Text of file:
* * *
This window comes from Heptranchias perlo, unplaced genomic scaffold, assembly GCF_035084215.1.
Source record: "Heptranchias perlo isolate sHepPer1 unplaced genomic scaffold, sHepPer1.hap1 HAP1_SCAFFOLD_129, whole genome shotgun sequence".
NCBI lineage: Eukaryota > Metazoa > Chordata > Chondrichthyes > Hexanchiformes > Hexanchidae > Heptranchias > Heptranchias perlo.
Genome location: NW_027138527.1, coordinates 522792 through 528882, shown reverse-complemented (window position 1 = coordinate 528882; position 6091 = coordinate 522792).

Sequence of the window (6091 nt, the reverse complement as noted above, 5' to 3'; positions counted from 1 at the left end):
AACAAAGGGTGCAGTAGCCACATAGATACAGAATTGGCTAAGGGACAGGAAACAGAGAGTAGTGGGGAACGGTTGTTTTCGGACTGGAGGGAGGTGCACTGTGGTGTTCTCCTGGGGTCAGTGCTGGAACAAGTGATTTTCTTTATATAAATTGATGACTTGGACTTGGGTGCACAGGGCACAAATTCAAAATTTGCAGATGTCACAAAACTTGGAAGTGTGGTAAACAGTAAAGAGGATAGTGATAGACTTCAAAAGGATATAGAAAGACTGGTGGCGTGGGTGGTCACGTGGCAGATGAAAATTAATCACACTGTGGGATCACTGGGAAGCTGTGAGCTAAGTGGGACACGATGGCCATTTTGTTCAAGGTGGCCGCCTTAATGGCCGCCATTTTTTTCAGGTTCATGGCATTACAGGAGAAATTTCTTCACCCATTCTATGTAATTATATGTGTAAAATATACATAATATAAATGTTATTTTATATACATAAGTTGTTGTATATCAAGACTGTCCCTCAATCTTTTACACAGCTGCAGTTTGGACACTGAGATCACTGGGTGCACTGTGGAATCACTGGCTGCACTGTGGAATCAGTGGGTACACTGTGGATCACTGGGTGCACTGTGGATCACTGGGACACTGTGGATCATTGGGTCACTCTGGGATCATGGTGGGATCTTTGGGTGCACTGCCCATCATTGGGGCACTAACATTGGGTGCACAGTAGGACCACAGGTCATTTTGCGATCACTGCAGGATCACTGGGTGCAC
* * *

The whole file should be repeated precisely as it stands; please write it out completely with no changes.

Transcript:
This window comes from Heptranchias perlo, unplaced genomic scaffold, assembly GCF_035084215.1.
Source record: "Heptranchias perlo isolate sHepPer1 unplaced genomic scaffold, sHepPer1.hap1 HAP1_SCAFFOLD_129, whole genome shotgun sequence".
NCBI lineage: Eukaryota > Metazoa > Chordata > Chondrichthyes > Hexanchiformes > Hexanchidae > Heptranchias > Heptranchias perlo.
Genome location: NW_027138527.1, coordinates 522792 through 528882, shown reverse-complemented (window position 1 = coordinate 528882; position 6091 = coordinate 522792).

Sequence of the window (6091 nt, the reverse complement as noted above, 5' to 3'; positions counted from 1 at the left end):
AACAAAGGGTGCAGTAGCCACATAGATACAGAATTGGCTAAGGGACAGGAAACAGAGAGTAGTGGGGAACGGTTGTTTTCGGACTGGAGGGAGGTGCACTGTGGTGTTCTCCTGGGGTCAGTGCTGGAACAAGTGATTTTCTTTATATAAATTGATGACTTGGACTTGGGTGCACAGGGCACAAATTCAAAATTTGCAGATGTCACAAAACTTGGAAGTGTGGTAAACAGTAAAGAGGATAGTGATAGACTTCAAAAGGATATAGAAAGACTGGTGGCGTGGGTGGTCACGTGGCAGATGAAAATTAATCACACTGTGGGATCACTGGGAAGCTGTGAGCTAAGTGGGACACGATGGCCATTTTGTTCAAGGTGGCCGCCTTAATGGCCGCCATTTTTTTCAGGTTCATGGCATTACAGGAGAAATTTCTTCACCCATTCTATGTAATTATATGTGTAAAATATACATAATATAAATGTTATTTTATATACATAAGTTGTTGTATATCAAGACTGTCCCTCAATCTTTTACACAGCTGCAGTTTGGACACTGAGATCACTGGGTGCACTGTGGAATCACTGGCTGCACTGTGGAATCAGTGGGTACACTGTGGATCACTGGGTGCACTGTGGATCACTGGGACACTGTGGATCATTGGGTCACTCTGGGATCATGGTGGGATCTTTGGGTGCACTGCCCATCATTGGGGCACTAACATTGGGTGCACAGTAGGACCACAGGTCATTTTGCGATCACTGCAGGATCACTGGGTGCAC